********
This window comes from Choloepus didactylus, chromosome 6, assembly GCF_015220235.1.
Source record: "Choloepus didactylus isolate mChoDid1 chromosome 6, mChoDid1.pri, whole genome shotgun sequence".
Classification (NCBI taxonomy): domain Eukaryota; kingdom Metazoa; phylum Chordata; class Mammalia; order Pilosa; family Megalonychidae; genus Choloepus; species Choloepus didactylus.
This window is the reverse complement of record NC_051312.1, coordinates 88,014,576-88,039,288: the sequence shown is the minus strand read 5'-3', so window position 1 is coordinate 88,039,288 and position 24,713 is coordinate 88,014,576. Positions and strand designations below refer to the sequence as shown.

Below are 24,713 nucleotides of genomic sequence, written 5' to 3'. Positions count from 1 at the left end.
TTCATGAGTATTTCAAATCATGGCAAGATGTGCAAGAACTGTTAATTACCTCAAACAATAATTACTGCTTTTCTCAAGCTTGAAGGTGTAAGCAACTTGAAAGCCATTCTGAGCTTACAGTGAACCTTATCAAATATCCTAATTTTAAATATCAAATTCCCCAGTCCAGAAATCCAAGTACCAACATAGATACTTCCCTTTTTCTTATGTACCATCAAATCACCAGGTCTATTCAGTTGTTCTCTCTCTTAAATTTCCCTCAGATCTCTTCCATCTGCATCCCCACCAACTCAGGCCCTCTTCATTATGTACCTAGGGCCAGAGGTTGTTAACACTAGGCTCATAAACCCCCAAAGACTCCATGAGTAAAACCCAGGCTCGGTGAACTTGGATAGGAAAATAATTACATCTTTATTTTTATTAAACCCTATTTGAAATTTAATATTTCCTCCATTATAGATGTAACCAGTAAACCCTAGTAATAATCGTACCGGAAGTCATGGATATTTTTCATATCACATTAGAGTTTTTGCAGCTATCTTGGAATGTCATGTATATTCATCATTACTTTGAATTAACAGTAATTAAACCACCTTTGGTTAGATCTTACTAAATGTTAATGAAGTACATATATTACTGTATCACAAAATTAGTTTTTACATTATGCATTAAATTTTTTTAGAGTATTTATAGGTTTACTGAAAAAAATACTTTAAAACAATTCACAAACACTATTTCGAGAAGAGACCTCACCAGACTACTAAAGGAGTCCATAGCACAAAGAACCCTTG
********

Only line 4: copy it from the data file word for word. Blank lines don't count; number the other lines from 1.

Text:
This window is the reverse complement of record NC_051312.1, coordinates 88,014,576-88,039,288: the sequence shown is the minus strand read 5'-3', so window position 1 is coordinate 88,039,288 and position 24,713 is coordinate 88,014,576. Positions and strand designations below refer to the sequence as shown.